In 1995, the internet was still in its infancy. Websites mostly looked like word docs with a grey or white background, and according to a Pew Research Center poll that June, only 14% of Americans reported using the web. (Today only 10% don't use the internet.)
That November, Microsoft co-founder Bill Gates, then 39 and the world's richest person with a net worth of $12.9 billion, went on CBS's "Late Show with David Letterman" to promote his book "The Road Ahead" as well as Microsoft's first online tool, the then-newly launched Internet Explorer, which helped computer users access the internet.
During the interview, Gates struggled to convince Letterman of the usefulness of the internet. A clip is embedded below.
"Late Show with David Letterman" clip courtesy of David Letterman
"What the hell is [the internet] exactly?" Letterman asks Gates.
"A place where people can publish information. They can have their own homepage, companies are there, the latest information," Gates says.
"It's wild what's going on."
Letterman wasn't sold.
"I heard you could watch a live baseball game on the internet and I was like, does radio ring a bell?" Letterman says.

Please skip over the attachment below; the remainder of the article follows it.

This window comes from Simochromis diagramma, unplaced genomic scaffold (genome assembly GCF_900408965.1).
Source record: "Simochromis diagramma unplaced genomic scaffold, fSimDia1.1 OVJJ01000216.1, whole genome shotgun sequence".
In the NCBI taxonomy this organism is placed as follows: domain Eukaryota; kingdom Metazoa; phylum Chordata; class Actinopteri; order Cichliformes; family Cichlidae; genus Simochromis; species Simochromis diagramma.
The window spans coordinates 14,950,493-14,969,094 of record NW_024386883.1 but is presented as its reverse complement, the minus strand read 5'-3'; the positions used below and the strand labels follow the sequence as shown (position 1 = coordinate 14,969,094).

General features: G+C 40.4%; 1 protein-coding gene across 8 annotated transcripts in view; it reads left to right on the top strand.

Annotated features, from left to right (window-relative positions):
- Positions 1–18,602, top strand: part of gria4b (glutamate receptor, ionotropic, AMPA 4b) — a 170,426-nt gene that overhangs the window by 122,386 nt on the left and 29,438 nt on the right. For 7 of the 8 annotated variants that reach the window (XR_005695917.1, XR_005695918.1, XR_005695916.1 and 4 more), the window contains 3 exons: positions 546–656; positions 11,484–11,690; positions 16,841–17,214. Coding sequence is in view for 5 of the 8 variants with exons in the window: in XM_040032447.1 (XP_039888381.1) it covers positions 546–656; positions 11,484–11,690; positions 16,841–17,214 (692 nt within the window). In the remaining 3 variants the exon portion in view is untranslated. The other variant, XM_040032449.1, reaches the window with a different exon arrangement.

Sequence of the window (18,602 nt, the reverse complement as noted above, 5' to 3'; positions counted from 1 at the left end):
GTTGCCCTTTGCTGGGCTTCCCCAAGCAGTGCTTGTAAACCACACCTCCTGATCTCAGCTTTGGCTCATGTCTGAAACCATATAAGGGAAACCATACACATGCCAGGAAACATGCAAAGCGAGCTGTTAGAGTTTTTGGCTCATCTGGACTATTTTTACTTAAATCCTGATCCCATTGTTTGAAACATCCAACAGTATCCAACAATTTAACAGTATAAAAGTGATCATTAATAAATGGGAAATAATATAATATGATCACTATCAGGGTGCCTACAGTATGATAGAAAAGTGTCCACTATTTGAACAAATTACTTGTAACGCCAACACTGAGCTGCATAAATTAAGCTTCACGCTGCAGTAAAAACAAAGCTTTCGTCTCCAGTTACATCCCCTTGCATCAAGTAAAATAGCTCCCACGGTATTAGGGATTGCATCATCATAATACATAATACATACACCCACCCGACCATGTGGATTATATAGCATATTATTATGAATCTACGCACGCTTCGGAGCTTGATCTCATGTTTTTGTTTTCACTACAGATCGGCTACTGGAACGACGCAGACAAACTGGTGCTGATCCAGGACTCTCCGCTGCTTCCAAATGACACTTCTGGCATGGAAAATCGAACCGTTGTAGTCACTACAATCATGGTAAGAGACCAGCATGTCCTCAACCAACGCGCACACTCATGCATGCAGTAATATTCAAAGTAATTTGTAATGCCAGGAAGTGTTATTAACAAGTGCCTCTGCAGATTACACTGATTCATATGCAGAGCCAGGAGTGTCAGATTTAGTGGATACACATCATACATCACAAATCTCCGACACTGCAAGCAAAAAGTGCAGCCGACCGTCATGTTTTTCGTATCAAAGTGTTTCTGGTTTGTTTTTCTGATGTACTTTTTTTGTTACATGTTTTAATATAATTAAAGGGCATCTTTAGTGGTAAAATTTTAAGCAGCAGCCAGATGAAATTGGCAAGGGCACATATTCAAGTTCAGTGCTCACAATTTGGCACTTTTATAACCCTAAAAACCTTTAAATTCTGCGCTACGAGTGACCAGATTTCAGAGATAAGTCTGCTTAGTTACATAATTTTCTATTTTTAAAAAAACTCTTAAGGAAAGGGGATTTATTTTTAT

Gates said unlike with radio, the internet would allow users to watch a baseball game whenever they wanted instead of live.
"[Do] tape recorders ring a bell?" Letterman asks.
Gates, who dropped out of Harvard at the age of 19 to start Microsoft in 1975, also told Letterman "you can find other people who have the same usual interests as you do," by searching the web.
In addition to working to make computers a useful tool for connecting and for education, Gates predicted the advent of artificial intelligence; he told Letterman there might be a way to make computers think on their own.
At the time, however, Gates was not sure how that would work.
"That turns out to be a very tough problem," Gates says. "In fact, there has been almost no progress made on it, so no one knows what that will happen. Some people think it will never happen."
Gates called the idea of an intelligent computer a very "scary thought." (Twenty-four years later, Gates still has a similar view: In March, Gates called A.I. both "promising and dangerous.")
So what were Letterman's final thoughts on the web? "It's too bad there is no money in [computers and the internet]," he told his billionaire guest.
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